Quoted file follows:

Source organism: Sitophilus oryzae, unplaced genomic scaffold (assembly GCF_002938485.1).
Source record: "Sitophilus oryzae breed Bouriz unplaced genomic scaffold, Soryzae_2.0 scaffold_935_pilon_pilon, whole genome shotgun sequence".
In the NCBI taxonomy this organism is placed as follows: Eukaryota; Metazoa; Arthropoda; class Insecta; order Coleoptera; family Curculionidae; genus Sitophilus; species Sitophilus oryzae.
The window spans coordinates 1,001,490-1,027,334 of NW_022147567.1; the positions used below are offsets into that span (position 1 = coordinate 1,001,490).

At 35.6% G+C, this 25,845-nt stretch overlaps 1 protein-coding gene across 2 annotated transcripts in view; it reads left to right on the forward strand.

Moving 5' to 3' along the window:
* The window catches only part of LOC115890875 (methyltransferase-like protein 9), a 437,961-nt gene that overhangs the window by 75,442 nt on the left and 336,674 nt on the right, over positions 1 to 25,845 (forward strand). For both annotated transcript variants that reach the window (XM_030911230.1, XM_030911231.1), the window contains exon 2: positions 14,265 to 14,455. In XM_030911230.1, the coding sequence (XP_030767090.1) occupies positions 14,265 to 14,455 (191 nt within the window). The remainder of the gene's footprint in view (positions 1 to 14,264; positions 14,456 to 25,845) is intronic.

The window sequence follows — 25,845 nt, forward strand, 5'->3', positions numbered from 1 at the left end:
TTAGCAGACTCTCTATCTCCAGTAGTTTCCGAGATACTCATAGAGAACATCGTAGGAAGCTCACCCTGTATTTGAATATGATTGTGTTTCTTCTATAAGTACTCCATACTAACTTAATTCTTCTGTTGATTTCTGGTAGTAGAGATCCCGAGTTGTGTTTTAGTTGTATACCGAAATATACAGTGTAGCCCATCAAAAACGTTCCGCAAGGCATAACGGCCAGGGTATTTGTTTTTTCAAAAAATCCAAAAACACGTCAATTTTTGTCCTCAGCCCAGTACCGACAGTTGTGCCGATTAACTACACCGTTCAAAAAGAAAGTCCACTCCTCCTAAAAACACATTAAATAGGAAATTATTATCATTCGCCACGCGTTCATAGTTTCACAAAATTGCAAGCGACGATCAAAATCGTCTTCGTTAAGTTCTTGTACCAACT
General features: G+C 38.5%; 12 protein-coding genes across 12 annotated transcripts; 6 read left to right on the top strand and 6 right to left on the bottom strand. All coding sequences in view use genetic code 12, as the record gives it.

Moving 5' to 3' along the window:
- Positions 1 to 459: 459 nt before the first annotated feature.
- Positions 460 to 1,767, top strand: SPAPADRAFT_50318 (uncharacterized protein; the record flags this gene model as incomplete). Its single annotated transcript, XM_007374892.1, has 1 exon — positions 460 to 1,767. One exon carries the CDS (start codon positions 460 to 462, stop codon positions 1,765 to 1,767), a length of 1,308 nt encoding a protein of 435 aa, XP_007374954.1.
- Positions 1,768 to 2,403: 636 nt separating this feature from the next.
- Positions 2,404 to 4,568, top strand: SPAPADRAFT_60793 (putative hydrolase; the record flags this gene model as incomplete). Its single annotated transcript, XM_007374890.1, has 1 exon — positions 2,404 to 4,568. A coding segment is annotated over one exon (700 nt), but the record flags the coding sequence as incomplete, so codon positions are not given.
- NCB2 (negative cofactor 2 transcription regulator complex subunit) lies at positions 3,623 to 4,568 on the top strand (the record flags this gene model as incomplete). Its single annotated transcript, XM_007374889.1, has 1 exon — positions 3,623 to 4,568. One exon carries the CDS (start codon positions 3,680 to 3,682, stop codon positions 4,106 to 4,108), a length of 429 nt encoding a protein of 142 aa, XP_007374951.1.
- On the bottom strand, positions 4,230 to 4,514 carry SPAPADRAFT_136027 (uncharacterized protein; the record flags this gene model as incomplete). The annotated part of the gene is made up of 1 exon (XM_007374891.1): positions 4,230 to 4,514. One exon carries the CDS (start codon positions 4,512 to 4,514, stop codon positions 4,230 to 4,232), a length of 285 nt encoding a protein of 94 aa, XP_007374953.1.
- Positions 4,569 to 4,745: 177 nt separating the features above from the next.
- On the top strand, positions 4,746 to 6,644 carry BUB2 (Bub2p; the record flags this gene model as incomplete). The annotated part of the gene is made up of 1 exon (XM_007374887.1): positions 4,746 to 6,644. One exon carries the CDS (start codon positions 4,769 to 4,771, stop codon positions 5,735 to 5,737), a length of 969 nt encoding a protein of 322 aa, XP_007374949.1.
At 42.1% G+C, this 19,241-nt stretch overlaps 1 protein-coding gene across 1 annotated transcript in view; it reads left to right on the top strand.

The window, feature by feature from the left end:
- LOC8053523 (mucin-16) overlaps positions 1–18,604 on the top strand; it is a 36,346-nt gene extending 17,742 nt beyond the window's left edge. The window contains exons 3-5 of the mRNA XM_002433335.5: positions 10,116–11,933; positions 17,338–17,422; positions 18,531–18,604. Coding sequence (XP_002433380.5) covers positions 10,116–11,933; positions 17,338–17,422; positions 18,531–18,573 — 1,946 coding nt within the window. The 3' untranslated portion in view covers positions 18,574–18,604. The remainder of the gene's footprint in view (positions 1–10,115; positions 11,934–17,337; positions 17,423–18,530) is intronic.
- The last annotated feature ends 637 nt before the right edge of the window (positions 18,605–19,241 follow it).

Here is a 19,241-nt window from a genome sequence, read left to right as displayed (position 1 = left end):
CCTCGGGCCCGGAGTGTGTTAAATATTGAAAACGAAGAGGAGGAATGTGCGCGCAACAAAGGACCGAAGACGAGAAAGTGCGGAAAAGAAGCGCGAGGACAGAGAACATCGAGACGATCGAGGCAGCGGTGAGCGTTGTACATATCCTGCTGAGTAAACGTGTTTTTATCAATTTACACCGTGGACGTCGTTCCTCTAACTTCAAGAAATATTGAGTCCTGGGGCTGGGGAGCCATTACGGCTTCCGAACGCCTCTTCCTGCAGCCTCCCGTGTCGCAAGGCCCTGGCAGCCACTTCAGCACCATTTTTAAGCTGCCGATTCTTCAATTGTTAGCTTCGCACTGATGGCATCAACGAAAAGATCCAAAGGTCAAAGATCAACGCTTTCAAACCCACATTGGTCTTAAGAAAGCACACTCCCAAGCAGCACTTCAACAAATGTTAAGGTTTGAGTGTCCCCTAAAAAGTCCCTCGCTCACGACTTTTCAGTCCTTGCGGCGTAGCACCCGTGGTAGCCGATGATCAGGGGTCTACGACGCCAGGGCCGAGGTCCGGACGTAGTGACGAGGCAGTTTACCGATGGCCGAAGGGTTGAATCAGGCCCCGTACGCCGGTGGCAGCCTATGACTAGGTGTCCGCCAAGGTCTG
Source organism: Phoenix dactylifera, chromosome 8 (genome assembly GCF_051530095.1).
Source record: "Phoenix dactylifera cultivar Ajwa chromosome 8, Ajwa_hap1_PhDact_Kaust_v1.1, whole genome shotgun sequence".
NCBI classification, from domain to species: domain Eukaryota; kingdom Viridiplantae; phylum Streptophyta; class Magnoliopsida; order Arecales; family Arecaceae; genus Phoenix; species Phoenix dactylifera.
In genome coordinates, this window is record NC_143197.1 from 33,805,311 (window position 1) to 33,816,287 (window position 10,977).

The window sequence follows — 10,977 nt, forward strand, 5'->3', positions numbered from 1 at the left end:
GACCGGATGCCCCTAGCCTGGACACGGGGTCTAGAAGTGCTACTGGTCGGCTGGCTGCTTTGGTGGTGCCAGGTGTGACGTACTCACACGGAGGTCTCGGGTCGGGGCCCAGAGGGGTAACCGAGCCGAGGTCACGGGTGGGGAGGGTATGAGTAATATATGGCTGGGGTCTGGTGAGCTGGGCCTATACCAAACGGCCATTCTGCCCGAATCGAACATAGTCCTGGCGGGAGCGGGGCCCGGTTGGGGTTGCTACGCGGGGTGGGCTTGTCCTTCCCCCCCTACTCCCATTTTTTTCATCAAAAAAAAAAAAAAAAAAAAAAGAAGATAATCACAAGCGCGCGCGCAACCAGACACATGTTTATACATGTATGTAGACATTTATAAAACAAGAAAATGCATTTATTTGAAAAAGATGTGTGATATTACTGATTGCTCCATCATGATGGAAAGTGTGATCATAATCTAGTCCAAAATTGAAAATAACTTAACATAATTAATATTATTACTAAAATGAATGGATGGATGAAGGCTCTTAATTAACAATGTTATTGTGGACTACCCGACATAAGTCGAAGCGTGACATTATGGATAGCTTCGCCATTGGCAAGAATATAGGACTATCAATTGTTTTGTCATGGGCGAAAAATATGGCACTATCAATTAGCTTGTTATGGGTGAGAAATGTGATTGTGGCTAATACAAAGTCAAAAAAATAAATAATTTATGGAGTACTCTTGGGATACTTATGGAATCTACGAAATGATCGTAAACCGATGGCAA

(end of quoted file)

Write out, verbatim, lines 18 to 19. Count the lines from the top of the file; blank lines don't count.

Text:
- Positions 4,569 to 4,745: 177 nt separating the features above from the next.
- On the top strand, positions 4,746 to 6,644 carry BUB2 (Bub2p; the record flags this gene model as incomplete). The annotated part of the gene is made up of 1 exon (XM_007374887.1): positions 4,746 to 6,644. One exon carries the CDS (start codon positions 4,769 to 4,771, stop codon positions 5,735 to 5,737), a length of 969 nt encoding a protein of 322 aa, XP_007374949.1.